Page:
No doubt, however, police use-of-force experts will soon start to come forward with highly aggressive suggestions to avoid such tragedies in the future. Sadly, no reasonable police policy is going to balance an officer’s safety with the potential for police abuse in a situation where the suspect secretly intends to murder the officer. It’s troubling that it isn’t taken for granted that a certain amount of risk is simply part of the job. Short of not following Johnson-Shanks after he fled, it seems that Ponder’s only other option would have been firing into a car with women and children because the driver leaned out the window, with nothing more to suggest that he was at risk.
A later article at the Daily News adds that Ponder was a Navy veteran who had just joined the police force this year, adding that investigators started searching for Johnson-Shanks in May to question him about the suspected theft of lottery tickets. Ponder’s situation is tragic, and he will surely serve as a rallying figure in what some seem intent on calling the War on Cops. The fact investigators only wanted to question Johnson-Shanks about what seems to be a non-violent property offense, however, makes it even harder to tell based on the limited information available whether any of this could have been prevented. It isn’t a record that screams cop-killer.
The way the hunt for Johnson-Shanks ended is hardly surprising:
Cops spotted him in a wooded area off I-24 around 7 a.m. Monday, and ordered him to drop a weapon he held. When Johnson-Shanks refused and aimed his gun at police, an officer shot him. He died in a hospital at 8:23 a.m., police said.
There may be a lot more to this, and reports will surely surface about Johnson-Shanks’s supposed motive and background. It’ll probably be next to impossible to figure out what really happened, however. Obviously, Johnson-Shanks isn’t available to offer his story.
It isn’t surprising that a man who just murdered a cop might aim his gun at other cops when cornered, but on some level, it’s almost taken granted that police take some liberties when emotions run high. Whether it’s a rough takedown after a car chase gets the blood pumping or a group of cops pumping lead into a guy who killed one of their brothers, people tend to react to such stories of force with a bit of a smirk. They know what’s going on, but mentioning it would somehow be inappropriate.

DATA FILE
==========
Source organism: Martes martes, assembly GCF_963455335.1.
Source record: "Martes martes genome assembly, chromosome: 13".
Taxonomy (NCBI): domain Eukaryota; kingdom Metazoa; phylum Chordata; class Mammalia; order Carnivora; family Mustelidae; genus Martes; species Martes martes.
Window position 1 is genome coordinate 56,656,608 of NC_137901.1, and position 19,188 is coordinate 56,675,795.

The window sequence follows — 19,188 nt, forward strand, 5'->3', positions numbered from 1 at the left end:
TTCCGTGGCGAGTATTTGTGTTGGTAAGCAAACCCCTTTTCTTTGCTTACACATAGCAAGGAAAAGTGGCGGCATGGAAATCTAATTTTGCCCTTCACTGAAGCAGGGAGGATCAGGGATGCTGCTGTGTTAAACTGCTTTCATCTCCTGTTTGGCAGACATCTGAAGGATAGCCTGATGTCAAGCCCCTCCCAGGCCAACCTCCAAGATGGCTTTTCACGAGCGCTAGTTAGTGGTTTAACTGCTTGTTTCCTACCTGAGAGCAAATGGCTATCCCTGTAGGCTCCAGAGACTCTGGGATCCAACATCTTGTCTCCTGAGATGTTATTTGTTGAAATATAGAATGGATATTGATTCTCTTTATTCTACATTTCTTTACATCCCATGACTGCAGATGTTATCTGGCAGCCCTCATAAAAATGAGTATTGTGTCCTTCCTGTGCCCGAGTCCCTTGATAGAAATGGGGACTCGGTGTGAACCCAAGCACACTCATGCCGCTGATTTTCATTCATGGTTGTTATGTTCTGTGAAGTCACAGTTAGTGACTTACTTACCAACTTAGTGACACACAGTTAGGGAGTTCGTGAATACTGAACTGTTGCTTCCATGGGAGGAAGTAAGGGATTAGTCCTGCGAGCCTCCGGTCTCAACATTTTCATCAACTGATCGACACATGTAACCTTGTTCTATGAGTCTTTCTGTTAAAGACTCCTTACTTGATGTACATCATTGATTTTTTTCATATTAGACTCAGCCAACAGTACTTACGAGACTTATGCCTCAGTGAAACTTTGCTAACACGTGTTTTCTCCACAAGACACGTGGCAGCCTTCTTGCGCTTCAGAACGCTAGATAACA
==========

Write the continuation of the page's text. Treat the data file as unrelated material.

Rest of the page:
Yet another Daily News article wastes no time tying Johnson-Shanks to the Black Lives Matter movement, further complicating the situation. Unsurprisingly, though, it may also end up being a Rorschach test for people’s pre-existing views about a very touchy subject. Ponder could’ve been the best cop that ever lived. Or he could’ve been pulling over Johnson-Shanks for DWB.
And it’s certainly possible that a cop-killer would identify with people who want to make changes to current state of policing in this country, but it doesn’t necessarily have any real impact on the validity of the movement or the other people involved. He could be a bad guy seeing good guys standing up for something in his best interest. For many, he will just confirm their belief that the movement is rotten to the core and dangerous to law enforcement.
Whatever you see right now, you’ll be able to find plenty to support your opinion. There’s a good chance there will be even more information coming out to “prove” how right your beliefs are. Ultimately, the inapt narrative about Johnson-Shanks killing a man who was trying to help him is unlikely to change anyone’s mind about anything. And we can never be confidant that we know the real story anyway.